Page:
Aware of the impact that unrest in Haiti could cause in the region, leaders of the Caribbean community, the Organization of American States, Canada, the United States and the European Union are increasing pressure to resolve a political crisis that has left more than 50 dead since September. However, talks with President Jean-Bertrand Aristide and those calling for his departure have not stopped the demonstrations. Protesters have closed schools and businesses, damaged state and private media and wounded scores of bystanders.
Last week, the United States asked all nonessential personnel to leave Haiti. It warned Americans against visiting a place where the government ”has not been able to maintain order . . . and in some instances has assisted in violently repressing the demonstrations.” It also urged Aristide to come up with a timeline and specific actions that would persuade the opposition to participate in elections they are boycotting.
While the United States is visibly working toward a diplomatic solution, it is also working discreetly on a contingency plan in case of a mass migration. The State Department has confirmed that it is talking with nongovernmental organizations about a ”routine and regular planning process” to deal with issues from migration crises to natural disasters.
In late December, the State Department contacted nearly a dozen nongovernmental refugee relief agencies to inventory their resources, capabilities and staff in the Caribbean. Agency directors said that they were asked about their ability to run, by this month, a possible 50,000-bed refugee camp on the U.S. military base on Guantánamo Bay, Cuba.
The timing seems anything but random; the agencies were contacted a few weeks after a Dec. 5 attack on State University students that left the dean with two broken legs and provoked more protests. But the request has made agency directors nervous. ”Providing that type of assistance while the U.S. military is in control gives the perception that the organization is under control of the military,” one NGO director told me. “That puts our staff in Third World countries in danger.”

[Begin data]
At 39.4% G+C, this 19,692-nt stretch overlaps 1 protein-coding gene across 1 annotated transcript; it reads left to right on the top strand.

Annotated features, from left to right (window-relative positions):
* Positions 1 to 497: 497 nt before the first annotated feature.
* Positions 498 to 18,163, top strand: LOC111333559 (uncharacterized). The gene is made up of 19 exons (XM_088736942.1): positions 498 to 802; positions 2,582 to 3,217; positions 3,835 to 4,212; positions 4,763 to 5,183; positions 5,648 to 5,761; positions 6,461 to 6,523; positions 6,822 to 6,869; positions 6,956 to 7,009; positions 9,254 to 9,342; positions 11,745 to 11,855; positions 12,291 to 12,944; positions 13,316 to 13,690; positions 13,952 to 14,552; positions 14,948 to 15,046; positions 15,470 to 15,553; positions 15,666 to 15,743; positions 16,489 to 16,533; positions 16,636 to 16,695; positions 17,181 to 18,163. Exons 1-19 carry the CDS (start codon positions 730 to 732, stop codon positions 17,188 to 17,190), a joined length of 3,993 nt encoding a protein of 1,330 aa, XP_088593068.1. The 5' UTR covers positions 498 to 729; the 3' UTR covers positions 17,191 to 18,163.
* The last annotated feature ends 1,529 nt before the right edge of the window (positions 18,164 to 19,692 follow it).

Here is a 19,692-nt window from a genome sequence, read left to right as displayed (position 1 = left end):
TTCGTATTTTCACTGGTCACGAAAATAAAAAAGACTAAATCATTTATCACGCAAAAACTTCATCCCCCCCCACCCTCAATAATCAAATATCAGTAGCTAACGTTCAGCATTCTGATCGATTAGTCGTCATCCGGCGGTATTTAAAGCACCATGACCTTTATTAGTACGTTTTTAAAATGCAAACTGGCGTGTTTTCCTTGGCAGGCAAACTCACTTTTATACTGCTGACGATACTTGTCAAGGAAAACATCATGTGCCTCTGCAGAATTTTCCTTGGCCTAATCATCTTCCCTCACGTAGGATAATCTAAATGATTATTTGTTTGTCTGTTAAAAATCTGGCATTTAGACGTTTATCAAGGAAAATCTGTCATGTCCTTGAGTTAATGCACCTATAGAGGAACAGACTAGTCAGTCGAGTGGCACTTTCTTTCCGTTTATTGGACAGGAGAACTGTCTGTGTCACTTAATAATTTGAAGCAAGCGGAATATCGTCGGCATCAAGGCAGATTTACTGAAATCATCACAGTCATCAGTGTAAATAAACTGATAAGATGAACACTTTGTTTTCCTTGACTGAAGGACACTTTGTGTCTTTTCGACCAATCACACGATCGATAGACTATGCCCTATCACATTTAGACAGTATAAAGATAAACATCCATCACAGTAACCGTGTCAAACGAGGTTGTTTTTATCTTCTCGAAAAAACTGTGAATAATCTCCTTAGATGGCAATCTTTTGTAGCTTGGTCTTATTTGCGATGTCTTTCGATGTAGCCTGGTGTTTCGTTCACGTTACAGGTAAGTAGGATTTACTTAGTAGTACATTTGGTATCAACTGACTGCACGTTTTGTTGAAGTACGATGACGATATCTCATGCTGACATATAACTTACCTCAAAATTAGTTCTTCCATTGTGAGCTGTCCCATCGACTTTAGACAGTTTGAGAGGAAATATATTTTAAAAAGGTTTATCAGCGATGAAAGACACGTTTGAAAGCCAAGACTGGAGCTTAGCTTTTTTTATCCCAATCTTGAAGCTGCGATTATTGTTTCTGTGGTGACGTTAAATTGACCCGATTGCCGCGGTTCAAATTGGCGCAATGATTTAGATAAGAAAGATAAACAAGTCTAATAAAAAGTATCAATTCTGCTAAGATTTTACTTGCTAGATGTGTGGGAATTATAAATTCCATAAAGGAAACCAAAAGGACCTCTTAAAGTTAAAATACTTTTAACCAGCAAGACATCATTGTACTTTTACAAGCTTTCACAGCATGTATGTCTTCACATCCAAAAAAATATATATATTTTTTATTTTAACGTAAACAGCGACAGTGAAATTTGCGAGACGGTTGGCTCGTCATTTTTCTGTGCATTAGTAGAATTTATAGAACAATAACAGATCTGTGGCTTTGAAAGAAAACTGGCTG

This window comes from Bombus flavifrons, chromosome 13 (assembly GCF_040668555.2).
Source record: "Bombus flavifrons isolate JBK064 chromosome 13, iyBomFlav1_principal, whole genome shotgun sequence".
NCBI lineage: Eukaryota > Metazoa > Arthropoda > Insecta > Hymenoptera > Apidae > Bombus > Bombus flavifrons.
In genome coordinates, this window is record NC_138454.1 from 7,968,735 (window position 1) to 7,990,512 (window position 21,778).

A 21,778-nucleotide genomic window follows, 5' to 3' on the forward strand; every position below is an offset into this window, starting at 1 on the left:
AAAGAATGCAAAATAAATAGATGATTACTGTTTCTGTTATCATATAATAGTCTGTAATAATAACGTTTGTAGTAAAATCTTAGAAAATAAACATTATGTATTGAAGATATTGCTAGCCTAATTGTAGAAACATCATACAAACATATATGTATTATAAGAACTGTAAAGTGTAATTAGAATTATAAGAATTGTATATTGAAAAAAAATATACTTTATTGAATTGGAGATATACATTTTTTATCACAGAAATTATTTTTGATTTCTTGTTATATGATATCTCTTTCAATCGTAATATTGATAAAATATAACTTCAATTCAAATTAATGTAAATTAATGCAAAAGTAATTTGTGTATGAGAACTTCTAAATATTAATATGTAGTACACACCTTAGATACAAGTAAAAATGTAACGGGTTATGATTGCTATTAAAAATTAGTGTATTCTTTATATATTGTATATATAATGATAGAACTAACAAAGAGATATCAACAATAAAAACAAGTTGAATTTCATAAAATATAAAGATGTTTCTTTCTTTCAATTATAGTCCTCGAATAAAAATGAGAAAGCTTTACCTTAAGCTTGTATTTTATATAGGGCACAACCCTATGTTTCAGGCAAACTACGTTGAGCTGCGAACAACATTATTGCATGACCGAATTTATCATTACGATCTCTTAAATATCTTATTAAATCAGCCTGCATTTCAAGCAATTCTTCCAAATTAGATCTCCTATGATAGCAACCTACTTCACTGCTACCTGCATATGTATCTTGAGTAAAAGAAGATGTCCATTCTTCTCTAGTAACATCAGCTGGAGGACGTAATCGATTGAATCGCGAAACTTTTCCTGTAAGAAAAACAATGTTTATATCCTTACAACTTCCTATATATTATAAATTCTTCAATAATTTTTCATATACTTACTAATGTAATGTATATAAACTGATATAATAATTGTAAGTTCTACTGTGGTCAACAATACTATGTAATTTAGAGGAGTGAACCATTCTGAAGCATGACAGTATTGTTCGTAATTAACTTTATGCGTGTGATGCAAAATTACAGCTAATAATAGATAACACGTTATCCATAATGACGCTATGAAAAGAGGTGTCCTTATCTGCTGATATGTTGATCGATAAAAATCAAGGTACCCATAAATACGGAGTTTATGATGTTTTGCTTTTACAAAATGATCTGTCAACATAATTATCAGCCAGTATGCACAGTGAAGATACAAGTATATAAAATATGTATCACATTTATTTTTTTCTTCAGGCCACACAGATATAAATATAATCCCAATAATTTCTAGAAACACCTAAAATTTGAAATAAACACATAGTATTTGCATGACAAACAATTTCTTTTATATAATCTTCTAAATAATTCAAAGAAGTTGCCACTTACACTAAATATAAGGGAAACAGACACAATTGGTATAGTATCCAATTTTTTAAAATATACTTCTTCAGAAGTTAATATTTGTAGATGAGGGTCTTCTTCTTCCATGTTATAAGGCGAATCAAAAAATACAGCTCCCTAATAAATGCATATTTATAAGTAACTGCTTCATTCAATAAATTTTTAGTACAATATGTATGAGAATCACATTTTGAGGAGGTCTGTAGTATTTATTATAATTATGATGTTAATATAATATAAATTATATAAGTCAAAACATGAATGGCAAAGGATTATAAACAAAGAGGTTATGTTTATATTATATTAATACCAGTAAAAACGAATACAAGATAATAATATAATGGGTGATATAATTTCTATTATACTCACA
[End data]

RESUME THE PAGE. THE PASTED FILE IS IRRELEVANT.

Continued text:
It also raises questions about what the United States knows and isn’t saying. In 2003 the Coast Guard interdicted only 1,490 Haitians. The last time Guantánamo housed large numbers of Haitian refugees was during the period that followed the 1991 coup d’état that forced Aristide into exile before he could complete his first term in office. The U.S. Coast Guard and naval warships sealed off the island; over the next three years they pulled nearly 70,000 Haitians from the sea. Most of the refugees were deemed economic, not political, refugees, and eventually returned to Haiti.
A safe haven for Haitians
Labeling Haitians as economic refugees may be harder now (even though Haiti remains the poorest country in the Americas) because much of the violence appears to be linked to calls for Aristide’s departure. Although the State Department argues that it will respond to large numbers ”in a way that protects the lives and safety of migrants as well as our borders,” there is a big difference between rescuing migrants at sea and fulfilling an obligation to provide them safe haven.
Last April, Attorney General John Ashcroft declared that Haitians posed a security risk to the United States because the island was a jumping-off point for terrorists from countries such as Pakistan and elsewhere in the Middle East. Freedom of Information requests from the Florida Immigrant Advocacy Center for supporting documentation came up blank. On Dec. 29, the State Department released a fact sheet that said Haitian migrants were a threat to U.S. national security. There is no record of Haitian terrorists.
As signatory of the U.N. Convention of Refugees, the United States is obliged to rescue and provide protection to those fleeing political violence. At the very least, we must treat all refugees fleeing violence with equal due process. We must continue to search for a diplomatic resolution that will allow democracy to prevail in Haiti. The contingency plan must respect international law and provide Haitians with full and meaningful protection.
Kathie Klarreich is a freelance journalist who reports on Haitian issues.
© 2004 The Miami Herald and wire service sources. All Rights Reserved.